I bought my CD copy before all this, based on a terse description that was making the rounds that The Frogs were a “gay supremacist duo.” Coupled with the disc’s cover, a certain will to provoke became apparent. I had to hear it. Back then, I was surely hit by that juvenile aspect, but along the way, The Frogs tangled with those stereotypes in a manner that was so ridiculous, perhaps attaining an apex (or nadir) with “Baby Greaser George,” that it became impossible to take the sentiments seriously (the music is no joke, though).

Read More »

Posted in The TVD Storefront | Leave a comment

Graded on a Curve: Ramones, Ramones

It’s easy to take this the Ramones’ landmark 1976 self-titled debut too seriously. Sure, it signaled a seismic shift in rock music, exploding like an M80 in the minds of every cretinous young thing who’d had it up to here with the pompous, bloated likes of ELP, Queen, and the Eagles. And sure, this baby is often celebrated as the first real punk rock LP.

But so far as declarations of war go, Ramones is a hilarious one. On it the most famous band to ever come out of Forest Hills, Queens state their demands (they wanna be your boyfriend and they wanna sniff some glue; they don’t wanna go down to the basement and they don’t wanna walk around with you), dabble with fascism (“I’m a Nazi schatze”), and beat on the brat with a baseball bat. The Ramones weren’t the first NYC band to give voice to the inchoate yearnings of teengenerates everywhere; the Dictators got there first with 1975’s Go Girl Crazy!, and they deserve their due. 

But unlike Handsome Dick Manitoba and Company the Ramones got their yucks playing their songs at tempos that boggled the imagination; I saw the Ramones early on, without having ever heard a single note of their music, and the experience bordered on the traumatic.

The songs–which segued one into the other with nary a pause–went by at an insane, buzzsaw blur that night, obfuscating what is obvious to anyone who listens to the album now–that the Ramones mated their 160 beats per minute ferocity to an impeccable pop sense that gives many of these songs the loving feel of good bubblegum.

The Ramones won their rep by keeping their songs nasty, brutish and short. But their secret ingredient was melody; their songs are both catchy and likable, and that’s what makes Ramones sound as fresh today as it did the day it hit the streets.

Read More »

Posted in The TVD Storefront | Leave a comment

Ashley Sofia,
The TVD First Date

“Growing up my parents had kept a very curated sense of art, music, and books in our house that I was exposed to. My mother was always playing Jim Croce or Simon and Garfunkel or James Taylor. My dad was always singing and playing his guitar, and I was raised with all these older sounds and flavors.”

“We spent a lot of weekends in antique stores looking at collectibles, and items from the past. When I was little it bored me, but over time, it became this thing I absorbed and couldn’t shake off. I was young but I was beginning to develop old tastes and sensibilities and style from a totally different time period.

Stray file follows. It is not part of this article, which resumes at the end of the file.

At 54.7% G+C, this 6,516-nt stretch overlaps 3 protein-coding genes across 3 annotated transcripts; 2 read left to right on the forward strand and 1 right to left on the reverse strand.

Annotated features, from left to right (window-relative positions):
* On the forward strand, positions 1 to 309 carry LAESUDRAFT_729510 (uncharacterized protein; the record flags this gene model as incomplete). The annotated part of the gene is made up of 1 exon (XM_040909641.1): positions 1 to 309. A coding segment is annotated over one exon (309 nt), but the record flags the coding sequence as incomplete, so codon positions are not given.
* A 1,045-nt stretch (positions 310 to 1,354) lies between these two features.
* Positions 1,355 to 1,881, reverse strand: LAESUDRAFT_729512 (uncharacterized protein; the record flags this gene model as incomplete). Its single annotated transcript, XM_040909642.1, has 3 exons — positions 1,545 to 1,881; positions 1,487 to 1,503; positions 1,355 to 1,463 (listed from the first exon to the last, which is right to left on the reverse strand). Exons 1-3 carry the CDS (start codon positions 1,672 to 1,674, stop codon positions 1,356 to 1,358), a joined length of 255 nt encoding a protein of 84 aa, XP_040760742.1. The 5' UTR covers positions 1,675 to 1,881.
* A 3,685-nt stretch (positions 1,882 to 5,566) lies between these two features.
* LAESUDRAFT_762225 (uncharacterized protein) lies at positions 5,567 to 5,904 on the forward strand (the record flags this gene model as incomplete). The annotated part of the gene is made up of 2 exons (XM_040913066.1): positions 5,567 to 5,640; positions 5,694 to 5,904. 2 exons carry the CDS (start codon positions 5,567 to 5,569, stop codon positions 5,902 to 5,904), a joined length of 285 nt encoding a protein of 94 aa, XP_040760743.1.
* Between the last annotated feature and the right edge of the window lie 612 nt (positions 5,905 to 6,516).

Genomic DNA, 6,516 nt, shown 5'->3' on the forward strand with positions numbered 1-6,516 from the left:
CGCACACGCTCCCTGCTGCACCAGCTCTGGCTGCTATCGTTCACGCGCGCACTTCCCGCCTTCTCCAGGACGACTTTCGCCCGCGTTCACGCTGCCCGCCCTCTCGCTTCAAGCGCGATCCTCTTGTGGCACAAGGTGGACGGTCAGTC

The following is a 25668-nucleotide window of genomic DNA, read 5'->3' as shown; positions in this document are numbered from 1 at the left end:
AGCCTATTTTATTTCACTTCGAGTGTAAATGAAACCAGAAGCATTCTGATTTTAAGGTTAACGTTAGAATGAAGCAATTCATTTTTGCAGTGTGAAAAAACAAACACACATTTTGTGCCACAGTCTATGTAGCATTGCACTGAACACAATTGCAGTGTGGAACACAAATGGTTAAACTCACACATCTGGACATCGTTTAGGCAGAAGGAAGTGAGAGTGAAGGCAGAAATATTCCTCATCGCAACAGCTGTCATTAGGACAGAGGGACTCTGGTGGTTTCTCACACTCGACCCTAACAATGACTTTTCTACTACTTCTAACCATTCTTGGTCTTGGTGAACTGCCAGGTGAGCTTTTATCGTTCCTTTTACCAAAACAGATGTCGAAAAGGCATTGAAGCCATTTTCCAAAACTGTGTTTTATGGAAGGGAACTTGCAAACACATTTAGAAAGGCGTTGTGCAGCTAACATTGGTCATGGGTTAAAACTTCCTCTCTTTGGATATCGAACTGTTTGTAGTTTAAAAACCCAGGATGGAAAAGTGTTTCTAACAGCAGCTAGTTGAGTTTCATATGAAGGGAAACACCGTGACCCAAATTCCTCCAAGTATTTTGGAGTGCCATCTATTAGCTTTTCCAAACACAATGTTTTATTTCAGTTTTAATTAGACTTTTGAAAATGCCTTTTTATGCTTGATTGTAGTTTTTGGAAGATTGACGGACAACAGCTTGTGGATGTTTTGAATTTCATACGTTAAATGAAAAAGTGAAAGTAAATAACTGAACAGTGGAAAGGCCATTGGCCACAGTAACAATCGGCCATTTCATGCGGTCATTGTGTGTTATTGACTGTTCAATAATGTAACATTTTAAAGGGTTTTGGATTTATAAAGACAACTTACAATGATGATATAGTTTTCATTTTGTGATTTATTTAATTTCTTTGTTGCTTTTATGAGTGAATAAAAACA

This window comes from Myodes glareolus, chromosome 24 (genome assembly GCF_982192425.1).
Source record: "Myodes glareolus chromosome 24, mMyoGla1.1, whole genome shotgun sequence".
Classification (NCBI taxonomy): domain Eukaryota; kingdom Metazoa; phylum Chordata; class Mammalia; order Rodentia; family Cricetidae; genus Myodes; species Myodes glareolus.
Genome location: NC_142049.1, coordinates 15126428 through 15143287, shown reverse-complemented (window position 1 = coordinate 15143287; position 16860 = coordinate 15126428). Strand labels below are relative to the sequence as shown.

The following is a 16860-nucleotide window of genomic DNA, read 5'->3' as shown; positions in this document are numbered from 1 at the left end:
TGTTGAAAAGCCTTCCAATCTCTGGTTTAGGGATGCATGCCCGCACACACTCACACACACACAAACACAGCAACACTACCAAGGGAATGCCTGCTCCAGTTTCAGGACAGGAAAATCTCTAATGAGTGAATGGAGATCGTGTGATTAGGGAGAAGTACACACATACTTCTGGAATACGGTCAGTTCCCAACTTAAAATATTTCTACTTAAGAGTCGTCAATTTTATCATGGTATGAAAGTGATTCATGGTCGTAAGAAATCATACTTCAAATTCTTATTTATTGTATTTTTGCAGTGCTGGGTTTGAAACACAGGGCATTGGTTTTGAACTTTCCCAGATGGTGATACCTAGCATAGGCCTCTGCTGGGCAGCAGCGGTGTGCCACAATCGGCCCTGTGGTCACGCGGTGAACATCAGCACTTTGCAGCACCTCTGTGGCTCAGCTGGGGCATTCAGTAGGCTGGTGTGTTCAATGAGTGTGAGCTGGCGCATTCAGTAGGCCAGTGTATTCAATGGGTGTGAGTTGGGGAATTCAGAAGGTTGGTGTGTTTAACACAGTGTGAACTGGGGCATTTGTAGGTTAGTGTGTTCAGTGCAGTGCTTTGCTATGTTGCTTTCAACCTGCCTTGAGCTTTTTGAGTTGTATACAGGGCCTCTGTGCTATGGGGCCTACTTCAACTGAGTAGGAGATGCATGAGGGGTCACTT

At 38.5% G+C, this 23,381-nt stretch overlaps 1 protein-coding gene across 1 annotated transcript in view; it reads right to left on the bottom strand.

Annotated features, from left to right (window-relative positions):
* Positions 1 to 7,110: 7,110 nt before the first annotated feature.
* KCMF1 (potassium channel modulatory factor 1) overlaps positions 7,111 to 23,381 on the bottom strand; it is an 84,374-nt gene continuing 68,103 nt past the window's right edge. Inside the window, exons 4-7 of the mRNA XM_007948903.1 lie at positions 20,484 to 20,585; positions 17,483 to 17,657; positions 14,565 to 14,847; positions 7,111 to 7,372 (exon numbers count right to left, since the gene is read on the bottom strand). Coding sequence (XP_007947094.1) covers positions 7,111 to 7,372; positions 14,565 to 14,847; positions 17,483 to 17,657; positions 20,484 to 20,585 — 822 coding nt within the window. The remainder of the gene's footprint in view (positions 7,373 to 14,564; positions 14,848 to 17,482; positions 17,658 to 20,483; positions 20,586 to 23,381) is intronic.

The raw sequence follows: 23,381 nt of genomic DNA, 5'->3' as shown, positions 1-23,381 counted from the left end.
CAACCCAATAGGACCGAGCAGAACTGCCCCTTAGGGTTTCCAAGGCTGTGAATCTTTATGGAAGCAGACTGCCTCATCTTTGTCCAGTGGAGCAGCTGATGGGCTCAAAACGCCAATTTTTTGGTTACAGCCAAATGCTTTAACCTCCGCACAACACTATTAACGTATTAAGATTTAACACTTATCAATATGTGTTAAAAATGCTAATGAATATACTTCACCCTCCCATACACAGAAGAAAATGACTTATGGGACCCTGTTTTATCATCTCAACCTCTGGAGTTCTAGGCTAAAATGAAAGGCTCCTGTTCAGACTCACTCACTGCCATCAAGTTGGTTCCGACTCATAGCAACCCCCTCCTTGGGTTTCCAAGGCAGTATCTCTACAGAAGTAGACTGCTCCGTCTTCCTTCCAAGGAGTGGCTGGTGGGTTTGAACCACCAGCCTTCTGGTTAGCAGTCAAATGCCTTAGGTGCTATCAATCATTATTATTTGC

I remember I started collecting vinyl before I even had a record player. I could get them for cheap growing up, 30 cents, sometimes a nickel, because everybody was getting rid of them back then. The CD was the future. I’d lay on the floor and read their liner notes and big/ giant photographs.

Read More »

Posted in The TVD Storefront | Leave a comment

Graded on a Curve:
Mick Jagger,
Primitive Cool

How do the monied classes spend their time? Well, some of them take up fox hunting, build collections of great art, or buy yachts. Others breed thoroughbred race horses, take up philanthropy or wile away their evenings playing baccarat at the casinos in Monte-Carlo, Baden-Baden, and Macau. Yet others collect ex-wives. One thing they do not do is record solo albums. They’re far too well-bred to impose their neuroses on their lessers.

Mick Jagger is one of the exceptions. Everybody’s second favorite Rolling Stone has raked in enough money over the years to buy Dubai, but some rather unsavory nervous tic–a determination to prove he can make it out on his own? some insatiable need for attention? a desire to further pad his bank account?–keeps inducing poor Mick to release albums with his name on them. It’s an innocuous enough impulse, some would argue. To these people I would say try sitting through one.

Albums such as Jagger’s 1987 release Primitive Cool needn’t necessarily be exercises in solo self-gratification. They afford pampered lead singers of Jagger’s calibre the chance to stretch out, and explore new musical territory far from the terra firma they staked out with the bands that won them fame and fortune. Solo albums give the Jaggers of the world the opportunity to jump in on the Albanian folk song craze, bring in some pan pipers, or make that long dreamt of soul or R&B move. Or take on, god help us all, the American Songbook. Unfortunately, most of them put out albums that sound suspiciously like, but not as good as, the albums their bands put out.